Market bull issues 10% correction warning, blaming the inflation fallout and Washington policy uncertainty


September 29, 2021: -Long-time market bull Phil Orlando delivers a 10% correction warning.

Federated Hermes’ chief market strategist warns the uncertainty surrounding fiscal and monetary policies will prevent the market from breaking out of its recent rut.

“There could be a shoe to drop over the next five weeks or so,” Orlando told CNBC on Monday. “We see how events develop and evolve here,” Orlando added.

Orlando went on pullback watch in midsummer. He saw signs that a 5% to 10% air pocket was materializing, and he estimated it would strike stocks in the August through October period. His worries spanned from hotter-than-expected inflation to Covid variants.

According to Orlando, those risks still exist, but Washington policy is now setting stocks up for a significant setback.

“On the monetary policy side, inflation has been running much hotter than the Fed, and the administration has been prophesying,” he said. “We think inflation is more sustainably higher. That’s going to result in the Federal Reserve changing monetary policy both in terms of their taper and their interest rate increases much more quickly than they originally told us.”

He’s also concerned about a potential change at the Federal Reserve’s helm. Chair Jerome Powell’s term is up in January, and the expiration allows President Joe Biden to change a President Donald Trump appointee.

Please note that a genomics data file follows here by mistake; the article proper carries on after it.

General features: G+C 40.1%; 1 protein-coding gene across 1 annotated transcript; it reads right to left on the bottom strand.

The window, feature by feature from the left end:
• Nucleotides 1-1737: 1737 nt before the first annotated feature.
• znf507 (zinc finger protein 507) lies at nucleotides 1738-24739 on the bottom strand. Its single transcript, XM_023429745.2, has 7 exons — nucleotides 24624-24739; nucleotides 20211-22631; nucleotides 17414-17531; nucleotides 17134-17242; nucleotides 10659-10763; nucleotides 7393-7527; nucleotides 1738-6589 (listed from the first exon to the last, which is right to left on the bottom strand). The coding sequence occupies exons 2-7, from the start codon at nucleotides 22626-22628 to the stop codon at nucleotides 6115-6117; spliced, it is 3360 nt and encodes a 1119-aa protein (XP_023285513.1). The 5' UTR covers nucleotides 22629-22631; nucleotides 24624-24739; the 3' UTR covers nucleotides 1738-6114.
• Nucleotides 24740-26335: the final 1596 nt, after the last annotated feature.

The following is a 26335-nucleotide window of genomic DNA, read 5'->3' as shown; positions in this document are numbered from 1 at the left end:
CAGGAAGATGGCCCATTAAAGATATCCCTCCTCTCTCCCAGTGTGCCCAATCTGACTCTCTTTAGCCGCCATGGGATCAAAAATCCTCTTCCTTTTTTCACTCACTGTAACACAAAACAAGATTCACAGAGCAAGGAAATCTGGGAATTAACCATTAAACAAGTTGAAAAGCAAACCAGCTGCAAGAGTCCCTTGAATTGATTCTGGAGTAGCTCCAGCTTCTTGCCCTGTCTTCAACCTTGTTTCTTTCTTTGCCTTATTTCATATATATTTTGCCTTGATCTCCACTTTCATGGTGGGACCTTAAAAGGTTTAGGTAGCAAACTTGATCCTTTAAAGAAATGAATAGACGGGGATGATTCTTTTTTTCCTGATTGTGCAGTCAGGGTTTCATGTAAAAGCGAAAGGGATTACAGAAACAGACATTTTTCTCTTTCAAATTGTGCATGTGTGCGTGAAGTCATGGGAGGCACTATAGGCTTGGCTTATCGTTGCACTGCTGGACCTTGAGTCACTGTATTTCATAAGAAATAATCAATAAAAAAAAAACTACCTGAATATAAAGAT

Orlando lists lawmakers’ debates over the debt ceiling and trillions in infrastructure spending as significant market headwinds.

“This is a very critical week,” he said. “All of those discussions are very much in flux, so any combination of these developments in Washington could be ripe for another leg down in stocks.”

Orlando cautions that the backdrop makes the growth trade, which includes Big Tech, particularly vulnerable.

“If we’re right that there’s a 5 to 10% air pocket coming due to some of these events, the technology stocks we think could get hit disproportionately,” said Orlando. “Maybe that would be a 10% to 20% move to the downside.”

Instead of technology, he would focus on buying stocks tied to the economic recovery and have pricing power on weakness. Orlando particularly likes energy, financials, industrials, consumer discretionary, materials, small-cap stocks, and international developed markets.

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